The matter came on regularly for hearing, at which the only evidence introduced in support of the motion was the attorney's affidavit, and the judge entered the following order:
"The motion of plaintiff for production, together with the response and objections of defendant to certain items coming on for hearing on this day, and after considering the motion, the affidavit attached thereto, and the objections of defendant, it is ordered:
"1. That the defendant, and its superintendent, W. W. Huckeba produce the statements of the employees described in paragraphs 1, 2, 3, and 4 of plaintiff's motion, whose names are furnished in paragraphs 1, 2, 3, and 4 of defendant's response and objections; these statements, or copies thereof, to be furnished instanter to plaintiff's counsel, or that he be advised instanter when and where he can copy the same;
"2. Defendant in its response having expressed a willingness to produce all other documents which may be in its possession as described in the other paragraphs of the petition, no further order is required at this time respecting such items."
The statements referred to in paragraph 1 of the order were not produced and no information was given to plaintiff's counsel as to when or where he might see and copy them.
Thereafter a rule nisi was issued directing the railroad and its superintendent to show cause why they should not be adjudged in contempt for failure to comply with the order. Upon a hearing they were adjudged in contempt, and the superintendent was ordered imprisoned until he and the railroad should purge themselves by production of the documents. To that judgment plaintiffs in error except.
At common law no man was bound to furnish evidence to be used against himself. The privilege before trial of inspecting documents, articles, and the like in possession of an adversary was simply not accorded a litigant. These could be obtained at the time of trial by the giving of a notice to produce the penalty for failing to produce being the admission of secondary evidence, but discovery was available only by means of a bill in equity.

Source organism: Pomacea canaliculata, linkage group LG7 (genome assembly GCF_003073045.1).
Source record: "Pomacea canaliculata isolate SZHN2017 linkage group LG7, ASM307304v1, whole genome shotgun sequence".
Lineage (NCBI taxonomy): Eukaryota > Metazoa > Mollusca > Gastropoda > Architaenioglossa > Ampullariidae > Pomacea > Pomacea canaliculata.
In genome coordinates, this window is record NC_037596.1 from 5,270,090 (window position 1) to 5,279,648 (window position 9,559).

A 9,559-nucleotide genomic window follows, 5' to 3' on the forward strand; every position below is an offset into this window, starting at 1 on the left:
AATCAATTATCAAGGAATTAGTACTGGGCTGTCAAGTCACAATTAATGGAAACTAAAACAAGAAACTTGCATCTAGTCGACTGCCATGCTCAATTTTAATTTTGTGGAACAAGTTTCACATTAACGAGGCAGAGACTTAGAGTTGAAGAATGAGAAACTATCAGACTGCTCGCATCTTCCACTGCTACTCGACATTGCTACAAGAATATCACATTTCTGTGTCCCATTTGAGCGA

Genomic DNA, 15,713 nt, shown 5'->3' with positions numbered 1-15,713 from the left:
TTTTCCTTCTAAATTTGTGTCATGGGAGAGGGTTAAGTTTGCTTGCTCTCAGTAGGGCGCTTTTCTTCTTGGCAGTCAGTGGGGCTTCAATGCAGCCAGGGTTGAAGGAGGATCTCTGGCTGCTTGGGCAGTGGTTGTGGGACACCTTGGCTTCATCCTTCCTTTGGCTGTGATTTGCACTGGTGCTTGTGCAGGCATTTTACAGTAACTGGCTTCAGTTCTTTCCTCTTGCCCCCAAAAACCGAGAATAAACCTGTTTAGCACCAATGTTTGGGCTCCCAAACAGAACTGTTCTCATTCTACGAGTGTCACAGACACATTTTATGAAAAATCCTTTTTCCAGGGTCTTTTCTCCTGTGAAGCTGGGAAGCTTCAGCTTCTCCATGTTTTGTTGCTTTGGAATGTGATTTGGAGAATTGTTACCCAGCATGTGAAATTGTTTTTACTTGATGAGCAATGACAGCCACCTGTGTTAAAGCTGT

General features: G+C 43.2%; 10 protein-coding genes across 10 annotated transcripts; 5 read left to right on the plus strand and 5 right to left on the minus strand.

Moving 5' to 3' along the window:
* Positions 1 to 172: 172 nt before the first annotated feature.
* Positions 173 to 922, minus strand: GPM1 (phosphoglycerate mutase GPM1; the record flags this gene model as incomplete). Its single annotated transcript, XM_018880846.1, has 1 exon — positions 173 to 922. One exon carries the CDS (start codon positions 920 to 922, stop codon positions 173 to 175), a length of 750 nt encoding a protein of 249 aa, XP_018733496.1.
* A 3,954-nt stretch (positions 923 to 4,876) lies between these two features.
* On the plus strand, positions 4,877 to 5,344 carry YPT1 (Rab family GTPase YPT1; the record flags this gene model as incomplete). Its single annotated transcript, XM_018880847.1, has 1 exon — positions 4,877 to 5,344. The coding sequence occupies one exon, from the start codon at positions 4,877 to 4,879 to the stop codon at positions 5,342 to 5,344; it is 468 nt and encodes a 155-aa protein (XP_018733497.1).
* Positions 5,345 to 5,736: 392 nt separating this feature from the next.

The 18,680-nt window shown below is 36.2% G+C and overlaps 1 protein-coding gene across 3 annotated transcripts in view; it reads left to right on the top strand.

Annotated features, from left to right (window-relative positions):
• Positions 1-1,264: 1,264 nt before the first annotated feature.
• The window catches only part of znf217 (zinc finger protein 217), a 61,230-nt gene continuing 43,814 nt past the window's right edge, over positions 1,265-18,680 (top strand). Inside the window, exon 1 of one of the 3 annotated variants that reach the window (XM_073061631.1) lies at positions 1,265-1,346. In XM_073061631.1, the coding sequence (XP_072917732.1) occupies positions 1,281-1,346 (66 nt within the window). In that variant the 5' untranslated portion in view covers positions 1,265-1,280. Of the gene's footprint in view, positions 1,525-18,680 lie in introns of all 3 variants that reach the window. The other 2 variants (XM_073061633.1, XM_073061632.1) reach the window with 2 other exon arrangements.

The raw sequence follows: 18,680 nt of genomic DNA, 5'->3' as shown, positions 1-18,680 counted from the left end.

In this State the equitable proceeding, itself a somewhat cumbersome thing clothed with restrictions and technicalities, has been used but little. It is available only when there is no other adequate remedy. Coca-Cola Co. v. City of Atlanta, 152 Ga. 558 (110 SE 730, 23 ALR 1331); Code Ch. 38-11. Discovery has been available at law since 1847. Code Ann. 38-1201 et seq. But this method, too, has not been in general use. Indeed, both at law and in equity, it is discouraged by the provision of Code 38-1302: "A petition for discovery merely, or to perpetuate testimony, shall not be sustained unless some reason shall be shown why the usual proceeding at law is inadequate."
While new with us, it is in keeping with the philosophy and the practices which have evolved and have been adopted in legal circles throughout the English speaking world. We have had occasion to interpret the Act but few times since its adoption. See Reynolds v. Reynolds, 217 Ga. 234 (123 SE2d 115); Setzers Super Stores, Inc. v. Higgins, 104 Ga. App. 116, 119 (121 SE2d 305); Underwood v. Atlanta & W. P. R. Co., 105 Ga. App. 340, 356 (124 SE2d 758); Tracy's Auto Parts, Inc. v. Turner, 105 Ga. App. 418 (124 SE2d 687); Floyd & Beasley Transfer Co. v. Copeland, 107 Ga. App. 304 (130 SE2d 143); Wilson v. Barrow, 107 Ga. App. 555 (4) (130 SE2d 812); Fricks v. Cole, 109 Ga. App. 143, 146 (3) (135 SE2d 512); Richardson v. Potter, 109 Ga. App. 559 (4) (136 SE2d 493); Old Colony Ins. Co. v. Dressel, 109 Ga. App. 465 (136 SE2d 525), but see Old Colony Ins. Co. v. Dressel, 220 Ga. 354 (138 SE2d 886); Acres v. King, 109 Ga. App. 571 (136 SE2d 510); Rider v. Rider, 110 Ga. App. 382 (138 SE2d 621); Sorrels v. Cole, 111 Ga. App. 136; Grasham v. Southern R. Co., 111 Ga. App. 158; and Bradford v. Parrish, 111 Ga. App. 167. In none of these cases, however, were the questions now before us answered. Only in Reynolds, Setzers, Sorrells and Bradford was the question akin.
Much confusion has arisen in the decisions of both State and Federal courts due to the interchangeable use of some terms which are not really the same, having different connotations, e.g., "privileged" and "work product," or "good cause" and "necessity or justification." In the course of this opinion we shall attempt to indicate some of the differences in these terms in the hope that a proper understanding and use of them will help to keep the discovery procedure and practice in the perspective intended, which is, of course, a furtherance of the object of all legal investigation--the discovery of truth. Code 38-101.